• Concomitant therapies not allowed: antineoplastic chemotherapy, androgens, estrogens, progestins, antidepressants, clonidine, and combined ergotamine, alkaloids of belladonna, and phenobarbital.   
    • Use of venlafaxine in the past, any antidepressant treatment within the preceding two years, pregnancy, breastfeeding, use of other medications to treat hot flashes within the past two weeks, uncontrolled hypertension.

Study Design:

Double-blind, placebo-controlled, randomized trial

Measurement Instruments/Methods:

  • The primary endpoint:  bivariate construct of average daily hot flash activity: the number of hot flashes and a score combining the number and severity of hot flashes
  • Hot flash diaries
  • Participants stratified by age (younger than 50 versus older than 50), current tamoxifen use, duration of hot flashes (less than 9 versus more than 9 months) and frequency of hot flashes/day.

It was calculated that a sample size of 50 patients per group would provide 80% power to detect differences in average hot-flash activity of standard deviation (SD) 0–6 (1–2 hot flashes per day, a score of 3 units, or a 21% fall from baseline) with a type 1 error rate of 5%.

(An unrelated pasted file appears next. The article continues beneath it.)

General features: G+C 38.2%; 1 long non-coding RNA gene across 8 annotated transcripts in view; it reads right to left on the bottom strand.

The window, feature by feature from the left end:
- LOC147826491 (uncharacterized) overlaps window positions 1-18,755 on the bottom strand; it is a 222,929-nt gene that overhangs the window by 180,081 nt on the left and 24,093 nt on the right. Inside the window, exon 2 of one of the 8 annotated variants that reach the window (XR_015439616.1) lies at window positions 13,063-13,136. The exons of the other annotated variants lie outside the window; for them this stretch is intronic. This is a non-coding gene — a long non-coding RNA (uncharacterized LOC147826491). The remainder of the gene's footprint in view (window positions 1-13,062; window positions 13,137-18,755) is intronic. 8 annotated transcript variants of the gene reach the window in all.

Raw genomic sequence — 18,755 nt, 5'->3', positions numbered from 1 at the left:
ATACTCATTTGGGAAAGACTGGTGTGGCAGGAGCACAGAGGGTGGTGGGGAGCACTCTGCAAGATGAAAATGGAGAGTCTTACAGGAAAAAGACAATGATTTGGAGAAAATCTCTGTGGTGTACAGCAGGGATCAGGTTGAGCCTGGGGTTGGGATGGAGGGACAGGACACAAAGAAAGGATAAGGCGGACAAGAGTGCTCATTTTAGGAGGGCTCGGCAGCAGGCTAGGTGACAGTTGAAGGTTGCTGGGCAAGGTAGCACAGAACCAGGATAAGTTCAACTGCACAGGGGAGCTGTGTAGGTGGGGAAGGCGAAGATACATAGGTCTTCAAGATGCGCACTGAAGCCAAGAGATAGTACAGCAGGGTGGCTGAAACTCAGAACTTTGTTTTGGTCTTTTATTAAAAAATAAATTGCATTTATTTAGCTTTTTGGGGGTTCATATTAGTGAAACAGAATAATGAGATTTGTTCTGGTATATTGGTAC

Results:

Of the 229 patients who joined the study, 191 had data evaluable over the whole study period (50 from the placebo group, 49 from the venlafaxine 37.5 mg group, 43 from the venlafaxine 75 mg group, and 49 from the venlafaxine 150 mg group). After week 4 of treatment, median hot flash scores were reduced from baseline by 27%, 37%, 61%, and 61%, respectively, in the four groups. Frequencies of some side effects (mouth dryness, decreased appetite, nausea, and constipation) were significantly higher in the venlafaxine 75 mg and 150 mg groups than in the placebo group.

Conclusions:

The trial suggests that venlafaxine can alleviate hot flashes and that the most appropriate dose for this indication is 75 mg.

Limitations:

Missing data were handled in several ways as a sensitivity analysis of the robustness of the results in relation to the missing data. Less than 10% of possible data were missing, and the results were consistent across a series of analyses by various imputation methods.

Nursing Implications:

The study makes mention that venlafaxine may also be effective against hot flashes in men who have undergone androgen deprivation therapy for prostate cancer.

Vitolins, M.Z., Griffin, L., Tomlinson, W.V., Vuky, J., Adams, P.T., Moose, D., . . . Shaw, E.G. (2013). Randomized trial to assess the impact of venlafaxine and soy protein on hot flashes and quality of life in men with prostate cancer. Journal of Clinical Oncology, 31, 4092–4098.  

doi: 10.1200/JCO.2012.48.1432
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Study Purpose: